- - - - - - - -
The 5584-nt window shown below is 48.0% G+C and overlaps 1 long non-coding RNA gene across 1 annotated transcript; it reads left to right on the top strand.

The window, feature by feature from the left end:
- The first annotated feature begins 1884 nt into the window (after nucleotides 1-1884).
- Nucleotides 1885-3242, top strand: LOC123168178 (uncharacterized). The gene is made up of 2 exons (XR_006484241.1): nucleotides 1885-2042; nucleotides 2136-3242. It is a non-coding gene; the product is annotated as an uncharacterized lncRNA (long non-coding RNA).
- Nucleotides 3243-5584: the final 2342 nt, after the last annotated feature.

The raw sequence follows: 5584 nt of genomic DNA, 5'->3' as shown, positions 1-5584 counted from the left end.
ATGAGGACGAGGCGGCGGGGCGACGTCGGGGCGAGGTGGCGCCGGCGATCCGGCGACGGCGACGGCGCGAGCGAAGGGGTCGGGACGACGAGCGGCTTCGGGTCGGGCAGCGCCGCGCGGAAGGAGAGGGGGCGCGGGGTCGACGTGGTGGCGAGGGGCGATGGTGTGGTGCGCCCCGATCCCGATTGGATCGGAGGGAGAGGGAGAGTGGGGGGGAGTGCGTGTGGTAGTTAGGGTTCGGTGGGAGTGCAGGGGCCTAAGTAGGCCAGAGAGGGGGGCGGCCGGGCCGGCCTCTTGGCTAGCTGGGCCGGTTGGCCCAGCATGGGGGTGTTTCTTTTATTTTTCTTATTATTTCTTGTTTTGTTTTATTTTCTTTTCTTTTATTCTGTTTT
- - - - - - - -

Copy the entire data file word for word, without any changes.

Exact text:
The 5584-nt window shown below is 48.0% G+C and overlaps 1 long non-coding RNA gene across 1 annotated transcript; it reads left to right on the top strand.

The window, feature by feature from the left end:
- The first annotated feature begins 1884 nt into the window (after nucleotides 1-1884).
- Nucleotides 1885-3242, top strand: LOC123168178 (uncharacterized). The gene is made up of 2 exons (XR_006484241.1): nucleotides 1885-2042; nucleotides 2136-3242. It is a non-coding gene; the product is annotated as an uncharacterized lncRNA (long non-coding RNA).
- Nucleotides 3243-5584: the final 2342 nt, after the last annotated feature.

The raw sequence follows: 5584 nt of genomic DNA, 5'->3' as shown, positions 1-5584 counted from the left end.
ATGAGGACGAGGCGGCGGGGCGACGTCGGGGCGAGGTGGCGCCGGCGATCCGGCGACGGCGACGGCGCGAGCGAAGGGGTCGGGACGACGAGCGGCTTCGGGTCGGGCAGCGCCGCGCGGAAGGAGAGGGGGCGCGGGGTCGACGTGGTGGCGAGGGGCGATGGTGTGGTGCGCCCCGATCCCGATTGGATCGGAGGGAGAGGGAGAGTGGGGGGGAGTGCGTGTGGTAGTTAGGGTTCGGTGGGAGTGCAGGGGCCTAAGTAGGCCAGAGAGGGGGGCGGCCGGGCCGGCCTCTTGGCTAGCTGGGCCGGTTGGCCCAGCATGGGGGTGTTTCTTTTATTTTTCTTATTATTTCTTGTTTTGTTTTATTTTCTTTTCTTTTATTCTGTTTT